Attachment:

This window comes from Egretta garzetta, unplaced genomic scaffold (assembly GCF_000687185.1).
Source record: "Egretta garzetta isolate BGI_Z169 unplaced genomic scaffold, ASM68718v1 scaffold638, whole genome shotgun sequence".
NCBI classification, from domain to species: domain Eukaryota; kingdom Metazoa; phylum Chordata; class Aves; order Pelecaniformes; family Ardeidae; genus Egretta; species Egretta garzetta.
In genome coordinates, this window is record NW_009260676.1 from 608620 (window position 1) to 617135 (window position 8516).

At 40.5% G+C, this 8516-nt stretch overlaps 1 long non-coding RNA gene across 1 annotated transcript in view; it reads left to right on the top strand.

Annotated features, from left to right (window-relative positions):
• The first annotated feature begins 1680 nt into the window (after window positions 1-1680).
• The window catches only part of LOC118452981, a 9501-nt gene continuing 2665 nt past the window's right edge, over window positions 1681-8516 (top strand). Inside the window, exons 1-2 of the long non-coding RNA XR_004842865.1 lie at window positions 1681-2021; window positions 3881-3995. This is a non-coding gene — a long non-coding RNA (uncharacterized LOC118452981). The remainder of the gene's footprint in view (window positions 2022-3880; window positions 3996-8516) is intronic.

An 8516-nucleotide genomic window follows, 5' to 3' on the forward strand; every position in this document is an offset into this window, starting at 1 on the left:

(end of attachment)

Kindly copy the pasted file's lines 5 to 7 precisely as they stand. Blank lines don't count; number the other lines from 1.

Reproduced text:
At 40.5% G+C, this 8516-nt stretch overlaps 1 long non-coding RNA gene across 1 annotated transcript in view; it reads left to right on the top strand.

Annotated features, from left to right (window-relative positions):
• The first annotated feature begins 1680 nt into the window (after window positions 1-1680).